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Seattles Iwakuma shuts down As in win
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SEATTLE (AP) — Bob Melvin is still trying to figure out what happened to the consistency Oakland had the first month of the season.

It’s clearly gone now after Oakland lost its fifth straight on Friday night, a 6-3 loss to the Seattle Mariners that dropped the Athletics below .500 for the first time since beginning the season with one win in their first three games.

“Everything. Offensively, we’re not as good as we were early. We’re getting behind. We’re putting our team in a hole. Defensively, we didn’t have any errors today. We had some plays that affected the game early on,” Melvin said. “Everybody has to pick everybody up and we’re not doing that right now. We’re struggling.”

Seattle starter Hisashi Iwakuma retired 16 straight over one stretch of a solid seven-inning outing, Raul Ibanez homered for the first time in nearly a month as the Mariners won for the eighth time in 11 games and continued a miserable road trip for the A’s.

It started with Oakland taking two of three from the Yankees, but the A’s were swept in Cleveland and didn’t get anything started against Iwakuma until they were already in a 6-0 hole.

“Facing him as a hitter, I knew what he was going to be throwing and I still went after it,” Oakland’s John Jaso said. “He was real deceptive.”

Making just his fourth start, Oakland’s Dan Straily (1-1) struggled to get through five innings, but didn’t get help from his defense starting in the first inning that led to two runs. Kendrys Morales’ chopper to left side bounced past both third baseman Josh Donaldson and Lowrie at shortstop to put runners at the corners with one out instead of a possible inning-ending double play. Michael Morse followed with an RBI single and Justin Smoak lined an RBI double to give Iwakuma an early lead.

But Straily was lamenting the one pitch to Ibanez that was left too high in the strike zone with two outs in the third inning. Despite being out front on the swing, Ibanez was able to get his barrel on the pitch and lift it out to right field for his first homer since April 14.

The inning was kept alive by a two-out walk to Smoak. Ibanez’s homer broke the game open and gave Iwakuma a comfortable margin to work with.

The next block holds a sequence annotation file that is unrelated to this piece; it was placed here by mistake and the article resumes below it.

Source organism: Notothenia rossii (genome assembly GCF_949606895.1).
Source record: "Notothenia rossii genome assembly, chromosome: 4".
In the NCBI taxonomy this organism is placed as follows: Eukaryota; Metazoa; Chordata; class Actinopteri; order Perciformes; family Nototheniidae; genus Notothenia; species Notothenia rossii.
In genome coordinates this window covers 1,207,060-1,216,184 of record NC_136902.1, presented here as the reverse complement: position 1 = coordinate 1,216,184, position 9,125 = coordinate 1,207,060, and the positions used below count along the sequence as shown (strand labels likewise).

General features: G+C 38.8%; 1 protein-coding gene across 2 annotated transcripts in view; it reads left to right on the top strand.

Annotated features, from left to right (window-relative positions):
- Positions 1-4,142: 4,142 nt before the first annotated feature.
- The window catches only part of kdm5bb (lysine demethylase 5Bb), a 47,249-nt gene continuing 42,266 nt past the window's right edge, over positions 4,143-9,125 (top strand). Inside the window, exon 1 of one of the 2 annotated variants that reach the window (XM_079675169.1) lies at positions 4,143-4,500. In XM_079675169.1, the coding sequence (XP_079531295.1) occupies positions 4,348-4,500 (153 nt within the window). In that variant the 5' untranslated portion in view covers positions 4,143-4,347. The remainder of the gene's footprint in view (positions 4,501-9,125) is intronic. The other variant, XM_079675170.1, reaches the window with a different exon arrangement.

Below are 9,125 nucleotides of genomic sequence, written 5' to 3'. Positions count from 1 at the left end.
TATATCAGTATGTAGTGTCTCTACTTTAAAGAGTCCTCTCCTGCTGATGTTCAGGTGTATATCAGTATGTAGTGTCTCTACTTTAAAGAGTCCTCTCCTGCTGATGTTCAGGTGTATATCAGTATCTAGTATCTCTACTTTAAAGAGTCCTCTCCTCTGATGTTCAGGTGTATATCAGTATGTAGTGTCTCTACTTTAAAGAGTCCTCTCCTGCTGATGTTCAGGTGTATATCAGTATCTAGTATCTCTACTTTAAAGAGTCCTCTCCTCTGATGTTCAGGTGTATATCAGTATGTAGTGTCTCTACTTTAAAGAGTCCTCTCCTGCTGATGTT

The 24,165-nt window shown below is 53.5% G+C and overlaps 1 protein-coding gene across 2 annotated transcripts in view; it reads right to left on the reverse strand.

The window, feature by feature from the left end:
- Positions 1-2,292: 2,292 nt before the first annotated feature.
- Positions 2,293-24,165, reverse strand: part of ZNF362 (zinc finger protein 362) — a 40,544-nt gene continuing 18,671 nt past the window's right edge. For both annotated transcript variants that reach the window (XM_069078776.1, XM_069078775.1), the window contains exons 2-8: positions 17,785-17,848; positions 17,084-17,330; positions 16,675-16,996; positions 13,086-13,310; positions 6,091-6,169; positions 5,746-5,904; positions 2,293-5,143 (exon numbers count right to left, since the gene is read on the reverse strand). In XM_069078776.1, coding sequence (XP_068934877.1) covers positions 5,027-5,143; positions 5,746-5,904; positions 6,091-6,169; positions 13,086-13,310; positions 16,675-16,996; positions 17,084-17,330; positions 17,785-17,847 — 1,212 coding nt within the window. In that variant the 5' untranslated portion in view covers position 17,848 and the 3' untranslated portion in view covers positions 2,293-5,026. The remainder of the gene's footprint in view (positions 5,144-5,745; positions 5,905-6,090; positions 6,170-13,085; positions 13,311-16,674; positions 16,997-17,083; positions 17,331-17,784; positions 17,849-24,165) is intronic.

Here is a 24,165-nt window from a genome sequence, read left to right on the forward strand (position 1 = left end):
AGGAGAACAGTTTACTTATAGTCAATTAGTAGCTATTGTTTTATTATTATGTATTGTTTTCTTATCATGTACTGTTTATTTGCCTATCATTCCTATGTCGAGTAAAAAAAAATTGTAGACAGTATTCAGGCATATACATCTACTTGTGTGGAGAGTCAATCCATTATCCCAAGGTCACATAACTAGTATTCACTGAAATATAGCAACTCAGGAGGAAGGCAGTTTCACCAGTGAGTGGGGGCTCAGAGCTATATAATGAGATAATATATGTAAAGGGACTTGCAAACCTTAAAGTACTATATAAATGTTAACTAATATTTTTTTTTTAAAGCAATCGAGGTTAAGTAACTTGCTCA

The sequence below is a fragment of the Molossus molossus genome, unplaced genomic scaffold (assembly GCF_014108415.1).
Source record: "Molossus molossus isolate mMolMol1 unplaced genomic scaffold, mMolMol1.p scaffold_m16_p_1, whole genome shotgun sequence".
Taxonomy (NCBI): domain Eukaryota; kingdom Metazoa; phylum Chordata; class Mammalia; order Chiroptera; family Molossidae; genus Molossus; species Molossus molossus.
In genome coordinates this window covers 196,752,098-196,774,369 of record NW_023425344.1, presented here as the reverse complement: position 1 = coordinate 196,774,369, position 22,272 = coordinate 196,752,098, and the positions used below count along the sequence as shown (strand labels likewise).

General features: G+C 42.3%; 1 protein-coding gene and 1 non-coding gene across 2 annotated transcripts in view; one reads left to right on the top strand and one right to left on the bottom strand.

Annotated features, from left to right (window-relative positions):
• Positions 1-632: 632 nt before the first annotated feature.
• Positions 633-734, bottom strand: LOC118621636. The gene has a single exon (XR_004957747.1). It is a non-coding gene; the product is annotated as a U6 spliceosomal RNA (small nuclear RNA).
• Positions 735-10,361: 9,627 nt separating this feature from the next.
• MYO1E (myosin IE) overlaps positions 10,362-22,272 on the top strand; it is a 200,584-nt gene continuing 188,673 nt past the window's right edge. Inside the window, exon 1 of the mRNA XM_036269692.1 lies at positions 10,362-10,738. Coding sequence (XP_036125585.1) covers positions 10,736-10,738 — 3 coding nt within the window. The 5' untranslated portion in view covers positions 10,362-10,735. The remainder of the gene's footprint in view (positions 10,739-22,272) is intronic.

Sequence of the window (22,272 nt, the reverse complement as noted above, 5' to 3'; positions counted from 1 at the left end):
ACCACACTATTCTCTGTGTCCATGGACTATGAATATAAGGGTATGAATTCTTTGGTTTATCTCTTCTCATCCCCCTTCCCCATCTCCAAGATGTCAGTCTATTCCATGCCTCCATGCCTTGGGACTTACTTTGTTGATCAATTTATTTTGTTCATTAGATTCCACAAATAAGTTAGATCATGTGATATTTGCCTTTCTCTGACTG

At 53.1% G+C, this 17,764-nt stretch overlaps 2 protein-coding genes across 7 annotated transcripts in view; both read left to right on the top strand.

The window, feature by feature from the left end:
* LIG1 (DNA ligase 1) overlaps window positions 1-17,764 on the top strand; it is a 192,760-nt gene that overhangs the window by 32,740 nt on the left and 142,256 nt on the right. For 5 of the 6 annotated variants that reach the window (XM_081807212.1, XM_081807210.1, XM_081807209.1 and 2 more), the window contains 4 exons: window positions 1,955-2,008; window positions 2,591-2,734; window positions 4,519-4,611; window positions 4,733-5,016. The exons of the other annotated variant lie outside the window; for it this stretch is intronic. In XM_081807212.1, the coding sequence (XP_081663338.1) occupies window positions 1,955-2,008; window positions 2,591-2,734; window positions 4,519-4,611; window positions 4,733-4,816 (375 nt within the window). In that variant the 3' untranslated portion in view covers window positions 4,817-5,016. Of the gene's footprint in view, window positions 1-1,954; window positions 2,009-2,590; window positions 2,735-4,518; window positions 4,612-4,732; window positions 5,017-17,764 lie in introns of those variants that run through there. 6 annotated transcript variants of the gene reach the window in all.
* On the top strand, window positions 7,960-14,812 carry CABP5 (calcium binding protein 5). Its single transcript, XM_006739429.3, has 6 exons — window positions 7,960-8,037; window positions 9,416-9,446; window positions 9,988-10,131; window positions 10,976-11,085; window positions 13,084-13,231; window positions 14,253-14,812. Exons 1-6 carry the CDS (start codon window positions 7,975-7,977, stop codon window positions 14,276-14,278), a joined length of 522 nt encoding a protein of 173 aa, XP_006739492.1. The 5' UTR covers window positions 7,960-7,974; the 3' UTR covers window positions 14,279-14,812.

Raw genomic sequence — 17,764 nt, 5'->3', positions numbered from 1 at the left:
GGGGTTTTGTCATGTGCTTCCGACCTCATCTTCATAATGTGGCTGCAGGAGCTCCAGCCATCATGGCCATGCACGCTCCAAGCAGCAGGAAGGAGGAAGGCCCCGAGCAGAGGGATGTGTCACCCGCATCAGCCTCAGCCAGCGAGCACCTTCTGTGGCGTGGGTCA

“The whole outing was based off of one changeup left up and Ibanez took it out. That was the final score right there,” Straily said. “If I make that pitch and he rolls it over, it could have changed everything. I can’t make that one mistake.”

Iwakuma (4-1) took a one-hitter into the sixth inning before running into trouble, putting together another strong outing to help cement himself and Felix Hernandez as one of the top rotation duos in baseball. Iwakuma has allowed five earned runs over his last five starts, and the number could have been even smaller if not for a scoring change that ended up tagging him with two earned runs against the A’s.

Overshadowed by Hernandez, the ace of the Mariners staff, Iwakuma has been nearly as solid this season. He’s pitched at least six innings in seven of eight starts despite being bothered by a lingering blister on his pitching hand, and has not allowed more than three earned runs in any start.

Iwakuma gave up a solid leadoff single to right field to Jaso and then was unhittable for the next five innings. He set down 15 straight with remarkable ease, through a combination of broken bats, weak groundballs and lazy flies. He struck out Yoenis Cespedes to close the first, struck out Derek Norris and Jaso in the third and retired Josh Donaldson and Daric Barton swinging to end the fifth.

Iwakuma’s streak finally ended at 16 straight retired when Eric Sogard reached on an infield single — originally ruled an error — with one-out in the sixth inning. His groundball bounced off the arm of shortstop Brendan Ryan and Sogard reached without a throw. Jaso followed with a bloop single, and the A’s finally got to Iwakuma on Jed Lowrie’s two-out, two-run double into the right-field corner. Lowrie had just one RBI in his previous 17 games before the double.

“He repeats. He’s so consistent with his delivery, his arm action, his arm slot, release point, it’s tough to see what is coming out,” Seattle manager Eric Wedge said. “That’s what you have to do. If you’re going to be a solid starting pitcher up here you’ve got to do that.”

NOTES: Seattle improved to 16-8 this season when its starting pitcher works at least six innings. They are 1-11 when the starter fails to get through six. ... Seager scored three of the four times he reached base. ... Norris hit a solo homer, his first of the season, in the eighth off Seattle reliever Oliver Perez.